Meds are difficult

I am famous for pushing psych meds.  I take mine, I love them, I’d never ever be okay if I stopped taking them.  They are expensive.  They are a pain in the butt to pick up from the pharmacy.  One of my least favorite chores is to sort them in to the giant pill box.

But when I take them, my mind is freed up from evil fantasies.  It doesn’t race and I don’t get those intrusive thoughts like I used to.  I don’t get nightmares, which used to plague me nightly.

Vitamins help too.  Especially the B 100 I started taking a few weeks ago.  It’s a large pill and I don’t like taking it, but it helps me deal with stress and mostly turns off the tremors I get from Lithium.

But there are side effects.  Like I said before, the Lithium causes tremors when I take it.  I took Geodon and I had rabbit syndrome, which is exactly what it sounds like.  (Except for the super fertility thing.  And long ears.  It just means my lips moved like a rabbit, involuntarily.)   Seroquel and hot fudge sundaes made me gain a lot of weight.  Topamax made me stupid and I lost all of my word recall.  There is another drug that I’m taking now that messes with my spoken word recall and memory, but I’m not sure which one is doing that to me.  Cogenten helps a lot with that pancake face I had for too long, the ones that made me look and  feel totally stoned.  It takes a lot of time and a lot of experimenting to get things right.  It feels like too much work for a sick person to go and do.  But, those of us that believe in medicine are willing to go through it.  I have this fantasy that I will find the right cocktail and I will be able to be happy or sad.  Not absolutely elated or completely miserable.

So what does that have to do with you?  If you’ve got one of those major psychiatric illnesses, there is no question in my mind that you belong on medication.  Your brain is broken.  Some of it works fine but a lot of it does not.  A lot of folks resolve to deal with it  themselves and then die by suicide.  It’s dangerous, and in my opinion, irresponsible to not be taking medication.

As for the rest of you, I have no advice or opinions.  I know that many people want to “work through it (their selves).”  I have been in that position before, too.  I wish I had realized I wasn’t just depressed, but I could have done so much better if I was willing to get some help.  I was ignorant.  I thought I would be strong enough that I didn’t need pills to get me through.  Although I was and am a pretty tough cookie, no amount of resolve is enough to challenge bipolar, and win.  Some of you have “situational” depression and I think that’s a whole other slice of cake.  Of course all of these are personal issues and I am not a doctor, nurse or psychologist.   I am just a thirty-something woman who knows too much about bipolar through personal experiences.  Ultimately all of this is your own business (even though it might seem that I am being bossy.)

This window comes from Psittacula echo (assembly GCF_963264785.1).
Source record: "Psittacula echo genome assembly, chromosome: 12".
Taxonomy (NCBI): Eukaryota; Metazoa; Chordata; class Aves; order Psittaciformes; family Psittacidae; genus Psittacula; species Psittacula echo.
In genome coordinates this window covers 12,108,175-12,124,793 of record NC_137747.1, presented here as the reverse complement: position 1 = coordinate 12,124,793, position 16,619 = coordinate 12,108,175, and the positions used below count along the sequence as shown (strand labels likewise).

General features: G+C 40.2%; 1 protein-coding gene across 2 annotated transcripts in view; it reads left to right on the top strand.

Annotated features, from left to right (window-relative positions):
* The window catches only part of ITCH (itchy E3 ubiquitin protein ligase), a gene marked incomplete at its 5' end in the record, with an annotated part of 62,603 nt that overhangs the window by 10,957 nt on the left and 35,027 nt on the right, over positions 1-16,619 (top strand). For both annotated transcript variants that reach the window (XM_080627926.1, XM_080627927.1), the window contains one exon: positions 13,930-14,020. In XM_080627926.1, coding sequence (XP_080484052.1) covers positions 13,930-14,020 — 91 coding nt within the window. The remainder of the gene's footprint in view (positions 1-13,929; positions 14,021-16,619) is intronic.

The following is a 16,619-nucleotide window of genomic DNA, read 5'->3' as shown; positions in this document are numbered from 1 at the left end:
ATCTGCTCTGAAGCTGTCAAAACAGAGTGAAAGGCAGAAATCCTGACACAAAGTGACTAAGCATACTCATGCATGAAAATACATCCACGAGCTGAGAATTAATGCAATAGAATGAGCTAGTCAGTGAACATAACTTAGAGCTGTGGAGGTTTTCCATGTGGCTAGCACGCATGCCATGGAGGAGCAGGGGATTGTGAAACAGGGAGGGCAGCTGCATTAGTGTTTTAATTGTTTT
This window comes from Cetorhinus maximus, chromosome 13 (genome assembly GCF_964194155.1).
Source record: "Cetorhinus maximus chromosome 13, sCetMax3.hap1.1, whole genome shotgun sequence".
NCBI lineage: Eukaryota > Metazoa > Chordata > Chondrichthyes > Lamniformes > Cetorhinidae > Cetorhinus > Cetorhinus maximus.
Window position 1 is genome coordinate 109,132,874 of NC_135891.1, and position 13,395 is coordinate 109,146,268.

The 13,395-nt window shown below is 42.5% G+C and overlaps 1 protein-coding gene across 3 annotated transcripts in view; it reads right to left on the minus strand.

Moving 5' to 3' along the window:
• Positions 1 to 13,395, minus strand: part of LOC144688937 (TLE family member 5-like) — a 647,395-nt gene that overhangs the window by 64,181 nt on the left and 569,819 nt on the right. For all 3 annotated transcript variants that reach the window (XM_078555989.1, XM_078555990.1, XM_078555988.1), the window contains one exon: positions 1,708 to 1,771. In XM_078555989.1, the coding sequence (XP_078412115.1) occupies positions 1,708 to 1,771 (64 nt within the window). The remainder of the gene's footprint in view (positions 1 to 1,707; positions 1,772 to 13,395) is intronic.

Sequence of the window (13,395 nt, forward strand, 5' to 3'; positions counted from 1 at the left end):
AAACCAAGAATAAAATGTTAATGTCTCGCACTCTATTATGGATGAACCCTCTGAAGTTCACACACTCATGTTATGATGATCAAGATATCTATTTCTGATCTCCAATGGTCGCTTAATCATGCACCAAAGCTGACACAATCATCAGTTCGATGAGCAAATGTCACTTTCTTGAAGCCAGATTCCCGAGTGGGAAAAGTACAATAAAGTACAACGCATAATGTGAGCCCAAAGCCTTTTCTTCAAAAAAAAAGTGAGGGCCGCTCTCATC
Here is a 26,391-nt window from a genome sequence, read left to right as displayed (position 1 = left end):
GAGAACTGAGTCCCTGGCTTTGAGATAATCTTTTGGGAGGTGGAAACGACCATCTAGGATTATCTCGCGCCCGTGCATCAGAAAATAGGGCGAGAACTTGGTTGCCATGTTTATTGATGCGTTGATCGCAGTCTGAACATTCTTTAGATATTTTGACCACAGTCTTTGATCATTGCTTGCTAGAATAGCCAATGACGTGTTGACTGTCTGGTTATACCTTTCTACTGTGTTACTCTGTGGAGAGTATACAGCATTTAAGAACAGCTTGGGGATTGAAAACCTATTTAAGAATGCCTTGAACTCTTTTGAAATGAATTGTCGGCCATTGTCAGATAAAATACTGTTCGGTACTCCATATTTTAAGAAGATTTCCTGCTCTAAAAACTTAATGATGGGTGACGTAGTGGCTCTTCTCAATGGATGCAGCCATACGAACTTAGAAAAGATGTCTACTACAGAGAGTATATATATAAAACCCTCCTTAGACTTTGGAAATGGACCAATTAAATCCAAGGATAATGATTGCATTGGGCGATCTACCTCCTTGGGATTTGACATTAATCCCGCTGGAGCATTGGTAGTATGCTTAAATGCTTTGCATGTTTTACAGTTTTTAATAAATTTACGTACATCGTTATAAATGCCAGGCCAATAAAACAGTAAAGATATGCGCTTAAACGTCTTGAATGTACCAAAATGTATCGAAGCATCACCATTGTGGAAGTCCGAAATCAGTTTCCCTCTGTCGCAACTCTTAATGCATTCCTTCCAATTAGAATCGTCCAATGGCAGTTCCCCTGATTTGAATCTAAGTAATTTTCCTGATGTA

Other things I think you need, no matter the origin of your hurt.  You need a therapist.  I need a psychologist but maybe you don’t.  Don’t forget you don’t be come married to him or her, you can leave at any time you want and find another.

You need outside support.  This is a very difficult thing to do for a lot of depressed people.  We just don’t want to get out of bed.  We perceive that no one likes us, or will ever love us every again.  We don’t even know what we need.  Food?  Not hungry or only eating Ben and Jerry’s.  We don’t think we deserve help any way.  We are a burden in every day.

I’ve used this verse before and I’ll use it again.  I think it’s one of those difficult things for a struggling person to believe.

2Carry each other’s burdens, and in this way you will fulfill the law of Christ.”

Jesus wants us to carry each other’s burdens.  It’s a way of not only obeying the law, but even fulfilling his law.  Your burden, no matter what it be, is a blessing.  You probably like helping people, right?  If you do, you might be able to participate in the bearing of other’s burdens.  Like Jesus says, “My yoke is easy and burden light.”  If you take over this burden, it becomes light and easy in Christ.  The same is true for those honored to help you.

Well, this started about medicine and now it’s about burdens.  I know that I would not have survived had I not had the support staff and community  that I do.  I pray for you the same kind of support and love.


One response to “Meds are difficult

  • falloutmommy

    I agree wholeheartedly about the medications. I have been in and out of therapy for the past 10 years… during that time was diagnosed with PTSD (from sexual abuse when I was a teenager), Depression, aniety/panic disorder. Personality Disorder, and then this year finally Bipolar and ADHD. with all of that – I had been on anti depressants for a max of 6 months at a time between 2004 and 2007 (mostly off) and was not until this year that I actually started getting complete treatment for any of it. Only problem is I am on a mood stablizer, and an anti-depressant, and an anti-psychotic… and I don’t really feel any better. Until I forget to take them and I become a monster. Then I realize that they are making a difference at least outwardly.. and me still not feeling well, doesn’t mean that they’re not helping me to treat others well even if inside I am still extremely broken and hurting.

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